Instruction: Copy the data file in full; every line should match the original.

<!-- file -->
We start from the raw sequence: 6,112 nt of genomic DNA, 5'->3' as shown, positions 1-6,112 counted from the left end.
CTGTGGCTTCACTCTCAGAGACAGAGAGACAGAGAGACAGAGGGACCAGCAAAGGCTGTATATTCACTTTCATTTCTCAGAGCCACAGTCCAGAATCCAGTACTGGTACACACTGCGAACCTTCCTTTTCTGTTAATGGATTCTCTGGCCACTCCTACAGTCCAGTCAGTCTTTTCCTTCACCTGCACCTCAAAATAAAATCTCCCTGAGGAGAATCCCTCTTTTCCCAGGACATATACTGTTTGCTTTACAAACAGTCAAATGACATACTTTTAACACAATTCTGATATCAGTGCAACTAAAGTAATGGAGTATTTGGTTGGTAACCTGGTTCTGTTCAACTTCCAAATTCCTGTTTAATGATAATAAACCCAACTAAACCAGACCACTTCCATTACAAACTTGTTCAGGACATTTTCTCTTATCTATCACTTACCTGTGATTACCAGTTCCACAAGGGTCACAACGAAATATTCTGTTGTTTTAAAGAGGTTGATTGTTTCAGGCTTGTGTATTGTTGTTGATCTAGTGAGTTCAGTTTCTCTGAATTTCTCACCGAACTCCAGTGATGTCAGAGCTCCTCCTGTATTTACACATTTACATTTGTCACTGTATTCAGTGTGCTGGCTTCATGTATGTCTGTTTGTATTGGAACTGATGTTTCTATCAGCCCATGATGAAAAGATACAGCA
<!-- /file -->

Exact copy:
We start from the raw sequence: 6,112 nt of genomic DNA, 5'->3' as shown, positions 1-6,112 counted from the left end.
CTGTGGCTTCACTCTCAGAGACAGAGAGACAGAGAGACAGAGGGACCAGCAAAGGCTGTATATTCACTTTCATTTCTCAGAGCCACAGTCCAGAATCCAGTACTGGTACACACTGCGAACCTTCCTTTTCTGTTAATGGATTCTCTGGCCACTCCTACAGTCCAGTCAGTCTTTTCCTTCACCTGCACCTCAAAATAAAATCTCCCTGAGGAGAATCCCTCTTTTCCCAGGACATATACTGTTTGCTTTACAAACAGTCAAATGACATACTTTTAACACAATTCTGATATCAGTGCAACTAAAGTAATGGAGTATTTGGTTGGTAACCTGGTTCTGTTCAACTTCCAAATTCCTGTTTAATGATAATAAACCCAACTAAACCAGACCACTTCCATTACAAACTTGTTCAGGACATTTTCTCTTATCTATCACTTACCTGTGATTACCAGTTCCACAAGGGTCACAACGAAATATTCTGTTGTTTTAAAGAGGTTGATTGTTTCAGGCTTGTGTATTGTTGTTGATCTAGTGAGTTCAGTTTCTCTGAATTTCTCACCGAACTCCAGTGATGTCAGAGCTCCTCCTGTATTTACACATTTACATTTGTCACTGTATTCAGTGTGCTGGCTTCATGTATGTCTGTTTGTATTGGAACTGATGTTTCTATCAGCCCATGATGAAAAGATACAGCA